§ Upon the question that the House do agree to the vote of a sum of money for superannuations,
Sir James Graham
said, he had great satisfaction in calling the notice of the House to an act of splendid disinterestedness on the part of a public servant, proving that generosity in the reward of public services was not always thrown away. No words of his could so well explain the circumstance as the Letter written on the subject by the individual himself, which the House would perhaps allow him to read. The right hon. Baronet accordingly read the following Letter, which he stated was addressed to Lord Althorp:—Aldenham, Watford, Jan. 30.My dear Lord,—Having been called into office under the auspices of your noble and excellent father, it is with a peculiar satisfaction that I now address his son, as Chancellor 457 of his Majesty's Exchequer, on the subject of the remuneration that my services were thought to merit, upon my retiring from the post of First Secretary of the Admiralty.During the chief period of a naval war, on the most extensive scale, the most arduous, and attended with the most brilliant results of any recorded in the annals of the country (virtually terminating with the destruction of the combined fleets of France and Spain, in October, 1805), I laboured with the utmost assiduity and zeal in the performance of the duties of Second and First Secretary, under seven different naval Administrations; when, feeling my constitution to be materially injured by the close and unremitting confinement which those duties demanded, I was under the necessity (at Midsummer, 1807), of applying for leave to retire; on which occasion a pension of 1,500l. per annum was granted to me under the King's Order in Council.This pension, together with the blessing of restored health, I have enjoyed for many years; and now, finding that the means I possess are adequate to furnishing me with all the comforts that belong to my period of life, I am sensible of the propriety of ceasing to trespass on the national liberality, and therefore trouble your Lordship with the intimation, that after the payment at Midsummer next, it is not my intention to apply, in the customary manner, at the Navy-office for its continuance. With the strongest impression of gratitude for the bounty I have hitherto experienced from the public, I have the honour to remain, my dear Lord,Your Lordship's most faithful andObedient servant.WILLIAM MARSDES.The Viscount Althorp.Nothing which he could say would add to the admiration which all who heard him must feel at the conduct of this gentleman, and any expressions he could use would fall very short of the sentiments contained in this Letter, but he should not have done his duty if he had not given expression to the feelings which it had produced on his mind.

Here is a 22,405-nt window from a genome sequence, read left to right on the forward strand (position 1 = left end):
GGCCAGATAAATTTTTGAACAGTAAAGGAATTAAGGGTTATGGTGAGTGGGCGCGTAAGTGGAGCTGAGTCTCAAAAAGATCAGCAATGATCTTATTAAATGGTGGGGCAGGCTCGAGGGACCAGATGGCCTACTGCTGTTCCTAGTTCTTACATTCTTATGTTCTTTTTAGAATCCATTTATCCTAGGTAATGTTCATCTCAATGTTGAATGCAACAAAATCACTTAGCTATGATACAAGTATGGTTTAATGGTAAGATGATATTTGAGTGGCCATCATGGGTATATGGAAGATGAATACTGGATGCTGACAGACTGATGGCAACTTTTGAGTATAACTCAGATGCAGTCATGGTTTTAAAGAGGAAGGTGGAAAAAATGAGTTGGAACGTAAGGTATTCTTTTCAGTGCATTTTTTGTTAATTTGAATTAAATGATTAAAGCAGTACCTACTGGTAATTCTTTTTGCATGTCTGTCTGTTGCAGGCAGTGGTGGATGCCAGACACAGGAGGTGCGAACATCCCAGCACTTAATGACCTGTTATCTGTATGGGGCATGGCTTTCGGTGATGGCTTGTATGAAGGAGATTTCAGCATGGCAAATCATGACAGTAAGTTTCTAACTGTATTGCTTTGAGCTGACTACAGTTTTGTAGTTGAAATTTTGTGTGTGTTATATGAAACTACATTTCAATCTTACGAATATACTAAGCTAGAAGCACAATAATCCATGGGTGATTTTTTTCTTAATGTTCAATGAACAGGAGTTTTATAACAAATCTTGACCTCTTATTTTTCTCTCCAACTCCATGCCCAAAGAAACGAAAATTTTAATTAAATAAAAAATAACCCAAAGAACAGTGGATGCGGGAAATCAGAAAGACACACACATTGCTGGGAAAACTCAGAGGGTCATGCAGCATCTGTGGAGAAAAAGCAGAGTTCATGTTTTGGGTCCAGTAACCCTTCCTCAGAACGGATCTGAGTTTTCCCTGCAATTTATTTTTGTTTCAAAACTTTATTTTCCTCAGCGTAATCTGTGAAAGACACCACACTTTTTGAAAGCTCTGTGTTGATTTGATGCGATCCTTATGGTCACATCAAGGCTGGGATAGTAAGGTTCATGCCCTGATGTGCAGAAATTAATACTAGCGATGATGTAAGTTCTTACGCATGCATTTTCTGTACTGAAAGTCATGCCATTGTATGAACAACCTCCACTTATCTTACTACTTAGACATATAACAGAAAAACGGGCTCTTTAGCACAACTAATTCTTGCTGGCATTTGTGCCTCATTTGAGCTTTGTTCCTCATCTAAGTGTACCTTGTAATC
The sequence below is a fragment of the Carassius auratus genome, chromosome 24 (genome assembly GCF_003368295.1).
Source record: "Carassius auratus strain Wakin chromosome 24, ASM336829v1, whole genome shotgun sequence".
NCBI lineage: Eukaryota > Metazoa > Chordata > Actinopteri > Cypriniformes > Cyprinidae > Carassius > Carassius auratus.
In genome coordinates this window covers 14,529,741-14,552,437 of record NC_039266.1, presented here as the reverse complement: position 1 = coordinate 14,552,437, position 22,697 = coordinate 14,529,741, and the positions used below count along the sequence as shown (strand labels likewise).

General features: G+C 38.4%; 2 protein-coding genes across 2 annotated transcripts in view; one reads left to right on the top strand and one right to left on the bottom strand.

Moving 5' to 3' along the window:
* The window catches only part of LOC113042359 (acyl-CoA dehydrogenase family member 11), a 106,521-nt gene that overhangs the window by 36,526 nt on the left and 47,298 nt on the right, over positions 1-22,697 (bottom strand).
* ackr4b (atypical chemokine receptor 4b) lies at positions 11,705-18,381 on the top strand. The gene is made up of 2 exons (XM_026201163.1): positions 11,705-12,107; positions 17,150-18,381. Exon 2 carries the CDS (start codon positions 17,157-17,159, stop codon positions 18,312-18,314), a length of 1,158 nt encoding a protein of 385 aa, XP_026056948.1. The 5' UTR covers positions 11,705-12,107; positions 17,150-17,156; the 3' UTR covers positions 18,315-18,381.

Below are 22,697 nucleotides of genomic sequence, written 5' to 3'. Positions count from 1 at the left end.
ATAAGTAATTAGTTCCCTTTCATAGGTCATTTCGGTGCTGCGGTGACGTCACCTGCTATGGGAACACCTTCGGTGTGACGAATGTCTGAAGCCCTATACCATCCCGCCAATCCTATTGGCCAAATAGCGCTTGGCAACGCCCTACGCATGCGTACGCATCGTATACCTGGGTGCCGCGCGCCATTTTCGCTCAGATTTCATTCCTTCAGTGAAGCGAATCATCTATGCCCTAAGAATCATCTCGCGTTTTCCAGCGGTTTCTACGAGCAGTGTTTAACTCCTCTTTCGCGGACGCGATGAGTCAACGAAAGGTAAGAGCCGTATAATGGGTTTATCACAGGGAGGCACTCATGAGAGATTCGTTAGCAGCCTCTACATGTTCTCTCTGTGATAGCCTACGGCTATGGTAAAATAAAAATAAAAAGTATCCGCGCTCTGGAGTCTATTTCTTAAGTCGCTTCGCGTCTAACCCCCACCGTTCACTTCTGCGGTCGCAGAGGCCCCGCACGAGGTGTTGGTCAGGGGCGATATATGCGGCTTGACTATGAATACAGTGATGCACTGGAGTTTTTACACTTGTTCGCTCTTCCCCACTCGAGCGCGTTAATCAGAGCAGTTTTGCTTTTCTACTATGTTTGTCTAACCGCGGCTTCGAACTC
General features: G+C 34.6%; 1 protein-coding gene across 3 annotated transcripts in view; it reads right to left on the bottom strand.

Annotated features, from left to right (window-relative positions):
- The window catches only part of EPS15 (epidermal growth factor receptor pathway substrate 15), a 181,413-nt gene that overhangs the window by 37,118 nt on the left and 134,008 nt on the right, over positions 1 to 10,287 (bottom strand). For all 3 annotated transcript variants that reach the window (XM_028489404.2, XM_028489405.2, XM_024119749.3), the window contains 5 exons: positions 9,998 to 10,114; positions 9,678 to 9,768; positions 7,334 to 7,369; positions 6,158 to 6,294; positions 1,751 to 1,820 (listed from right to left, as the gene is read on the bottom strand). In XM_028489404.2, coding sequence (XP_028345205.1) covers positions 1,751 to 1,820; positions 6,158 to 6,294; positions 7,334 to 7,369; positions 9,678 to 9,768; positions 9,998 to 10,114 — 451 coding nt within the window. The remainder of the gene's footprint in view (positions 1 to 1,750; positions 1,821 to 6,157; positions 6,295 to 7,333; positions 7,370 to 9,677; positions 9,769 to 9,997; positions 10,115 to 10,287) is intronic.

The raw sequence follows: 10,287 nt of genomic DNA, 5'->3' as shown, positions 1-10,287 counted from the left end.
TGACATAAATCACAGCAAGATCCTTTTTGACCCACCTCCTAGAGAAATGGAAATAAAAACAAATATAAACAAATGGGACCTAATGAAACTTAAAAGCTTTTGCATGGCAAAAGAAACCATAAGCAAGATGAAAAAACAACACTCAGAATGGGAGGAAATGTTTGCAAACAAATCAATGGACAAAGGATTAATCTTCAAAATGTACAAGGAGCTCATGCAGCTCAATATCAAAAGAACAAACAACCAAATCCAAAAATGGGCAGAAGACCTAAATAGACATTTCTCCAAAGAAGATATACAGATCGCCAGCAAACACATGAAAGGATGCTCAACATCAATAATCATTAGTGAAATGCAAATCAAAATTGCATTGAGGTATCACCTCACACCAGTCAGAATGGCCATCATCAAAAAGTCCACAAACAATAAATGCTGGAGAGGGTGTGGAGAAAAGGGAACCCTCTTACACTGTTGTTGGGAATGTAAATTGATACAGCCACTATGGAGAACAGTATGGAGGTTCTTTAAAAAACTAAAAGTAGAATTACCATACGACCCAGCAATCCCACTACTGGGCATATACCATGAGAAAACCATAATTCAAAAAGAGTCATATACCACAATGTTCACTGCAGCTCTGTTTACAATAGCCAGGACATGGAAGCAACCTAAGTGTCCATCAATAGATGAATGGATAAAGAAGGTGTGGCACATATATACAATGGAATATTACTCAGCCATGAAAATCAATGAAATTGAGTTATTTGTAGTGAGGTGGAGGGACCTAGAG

§ Resolutions agreed to.